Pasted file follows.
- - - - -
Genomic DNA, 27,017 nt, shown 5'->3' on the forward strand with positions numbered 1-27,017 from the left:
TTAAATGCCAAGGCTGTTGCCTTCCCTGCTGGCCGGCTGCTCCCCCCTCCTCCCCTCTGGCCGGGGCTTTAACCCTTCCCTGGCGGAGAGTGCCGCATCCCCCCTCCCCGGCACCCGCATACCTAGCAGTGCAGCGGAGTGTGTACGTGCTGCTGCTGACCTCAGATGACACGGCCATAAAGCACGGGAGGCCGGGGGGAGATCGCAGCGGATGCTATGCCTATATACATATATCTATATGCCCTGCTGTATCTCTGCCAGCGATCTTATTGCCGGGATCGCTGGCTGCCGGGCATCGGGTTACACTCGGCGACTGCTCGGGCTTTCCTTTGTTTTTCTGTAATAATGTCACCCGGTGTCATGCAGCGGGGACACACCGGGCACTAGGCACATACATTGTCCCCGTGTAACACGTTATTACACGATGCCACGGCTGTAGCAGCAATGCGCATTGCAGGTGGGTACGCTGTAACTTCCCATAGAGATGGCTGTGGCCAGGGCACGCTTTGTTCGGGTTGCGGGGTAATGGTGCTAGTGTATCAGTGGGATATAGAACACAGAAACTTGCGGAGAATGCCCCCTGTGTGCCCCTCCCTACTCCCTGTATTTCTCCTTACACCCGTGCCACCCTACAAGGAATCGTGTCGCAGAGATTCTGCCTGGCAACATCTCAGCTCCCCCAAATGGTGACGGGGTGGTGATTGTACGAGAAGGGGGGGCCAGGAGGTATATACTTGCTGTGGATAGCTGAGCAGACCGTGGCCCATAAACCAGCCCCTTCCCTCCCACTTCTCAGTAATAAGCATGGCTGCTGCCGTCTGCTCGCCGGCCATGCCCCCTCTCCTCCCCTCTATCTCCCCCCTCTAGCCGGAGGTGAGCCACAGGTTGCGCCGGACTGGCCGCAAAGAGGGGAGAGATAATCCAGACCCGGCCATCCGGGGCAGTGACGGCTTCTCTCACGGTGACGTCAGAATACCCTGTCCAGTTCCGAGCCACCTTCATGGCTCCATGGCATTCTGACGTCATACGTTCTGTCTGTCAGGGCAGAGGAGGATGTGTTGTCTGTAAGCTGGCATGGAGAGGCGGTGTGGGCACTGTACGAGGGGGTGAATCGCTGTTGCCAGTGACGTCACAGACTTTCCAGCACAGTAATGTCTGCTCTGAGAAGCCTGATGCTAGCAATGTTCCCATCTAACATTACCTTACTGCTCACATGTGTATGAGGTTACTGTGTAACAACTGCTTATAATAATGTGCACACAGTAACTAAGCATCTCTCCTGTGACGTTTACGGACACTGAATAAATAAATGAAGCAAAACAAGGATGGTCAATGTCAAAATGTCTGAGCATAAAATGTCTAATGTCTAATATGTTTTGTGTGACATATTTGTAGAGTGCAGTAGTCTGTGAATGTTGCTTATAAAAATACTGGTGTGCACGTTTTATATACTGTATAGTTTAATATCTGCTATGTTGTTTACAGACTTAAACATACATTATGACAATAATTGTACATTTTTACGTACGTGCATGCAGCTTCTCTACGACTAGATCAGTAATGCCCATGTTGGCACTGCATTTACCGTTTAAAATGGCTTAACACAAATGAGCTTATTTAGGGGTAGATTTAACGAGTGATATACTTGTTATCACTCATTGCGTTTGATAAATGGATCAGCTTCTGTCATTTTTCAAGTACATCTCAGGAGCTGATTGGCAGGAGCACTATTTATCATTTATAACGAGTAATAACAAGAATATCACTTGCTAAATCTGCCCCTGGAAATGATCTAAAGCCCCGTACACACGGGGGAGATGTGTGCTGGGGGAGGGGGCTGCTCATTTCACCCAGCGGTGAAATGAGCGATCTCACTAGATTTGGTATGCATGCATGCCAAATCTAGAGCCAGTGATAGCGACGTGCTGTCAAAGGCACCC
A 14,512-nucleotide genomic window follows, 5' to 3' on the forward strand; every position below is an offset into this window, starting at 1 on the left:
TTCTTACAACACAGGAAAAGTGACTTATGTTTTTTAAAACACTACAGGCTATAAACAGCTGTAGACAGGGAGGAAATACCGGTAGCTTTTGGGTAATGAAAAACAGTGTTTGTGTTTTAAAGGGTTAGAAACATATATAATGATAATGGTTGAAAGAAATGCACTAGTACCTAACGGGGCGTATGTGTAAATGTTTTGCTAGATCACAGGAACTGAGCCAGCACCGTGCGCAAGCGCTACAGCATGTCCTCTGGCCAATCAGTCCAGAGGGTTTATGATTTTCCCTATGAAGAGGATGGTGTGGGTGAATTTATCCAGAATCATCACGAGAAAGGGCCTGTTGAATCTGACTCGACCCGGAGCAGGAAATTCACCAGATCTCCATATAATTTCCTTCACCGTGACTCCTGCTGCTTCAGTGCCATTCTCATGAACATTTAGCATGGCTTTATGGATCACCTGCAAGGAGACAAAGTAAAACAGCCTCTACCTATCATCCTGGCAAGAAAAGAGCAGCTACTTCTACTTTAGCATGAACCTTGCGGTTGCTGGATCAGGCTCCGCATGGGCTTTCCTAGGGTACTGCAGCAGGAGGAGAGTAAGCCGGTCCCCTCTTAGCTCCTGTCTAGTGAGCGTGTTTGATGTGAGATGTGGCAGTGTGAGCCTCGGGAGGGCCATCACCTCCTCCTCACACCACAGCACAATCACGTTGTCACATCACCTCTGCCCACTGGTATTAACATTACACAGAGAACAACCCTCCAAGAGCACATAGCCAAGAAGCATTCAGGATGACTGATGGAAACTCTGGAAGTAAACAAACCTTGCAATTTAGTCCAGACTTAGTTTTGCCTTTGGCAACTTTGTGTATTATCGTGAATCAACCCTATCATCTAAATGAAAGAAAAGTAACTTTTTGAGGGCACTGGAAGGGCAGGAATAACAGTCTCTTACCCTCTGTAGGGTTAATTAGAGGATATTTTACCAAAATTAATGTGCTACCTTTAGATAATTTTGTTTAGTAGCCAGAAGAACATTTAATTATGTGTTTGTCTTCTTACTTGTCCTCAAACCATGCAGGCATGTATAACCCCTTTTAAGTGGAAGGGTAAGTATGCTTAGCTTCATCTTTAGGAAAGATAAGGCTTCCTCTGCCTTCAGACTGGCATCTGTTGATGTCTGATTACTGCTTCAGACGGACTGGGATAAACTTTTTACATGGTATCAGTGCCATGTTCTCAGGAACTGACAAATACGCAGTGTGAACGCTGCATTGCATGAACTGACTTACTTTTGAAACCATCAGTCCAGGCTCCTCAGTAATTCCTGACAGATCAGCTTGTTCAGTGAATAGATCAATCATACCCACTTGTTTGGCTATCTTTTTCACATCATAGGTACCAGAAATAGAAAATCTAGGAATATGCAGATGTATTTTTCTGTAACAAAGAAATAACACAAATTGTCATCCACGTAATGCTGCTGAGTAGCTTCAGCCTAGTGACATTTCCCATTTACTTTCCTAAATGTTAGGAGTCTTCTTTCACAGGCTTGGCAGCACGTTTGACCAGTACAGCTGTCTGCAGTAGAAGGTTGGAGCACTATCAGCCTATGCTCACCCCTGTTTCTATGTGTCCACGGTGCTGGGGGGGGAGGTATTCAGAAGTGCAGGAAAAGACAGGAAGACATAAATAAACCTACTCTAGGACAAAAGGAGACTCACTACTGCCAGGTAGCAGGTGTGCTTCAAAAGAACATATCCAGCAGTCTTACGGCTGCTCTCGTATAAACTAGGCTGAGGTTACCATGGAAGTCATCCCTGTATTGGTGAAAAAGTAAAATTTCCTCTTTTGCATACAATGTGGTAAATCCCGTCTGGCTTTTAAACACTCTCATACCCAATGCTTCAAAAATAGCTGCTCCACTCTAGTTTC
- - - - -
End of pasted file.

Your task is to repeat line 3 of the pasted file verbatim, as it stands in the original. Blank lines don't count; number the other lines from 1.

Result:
A 14,512-nucleotide genomic window follows, 5' to 3' on the forward strand; every position below is an offset into this window, starting at 1 on the left: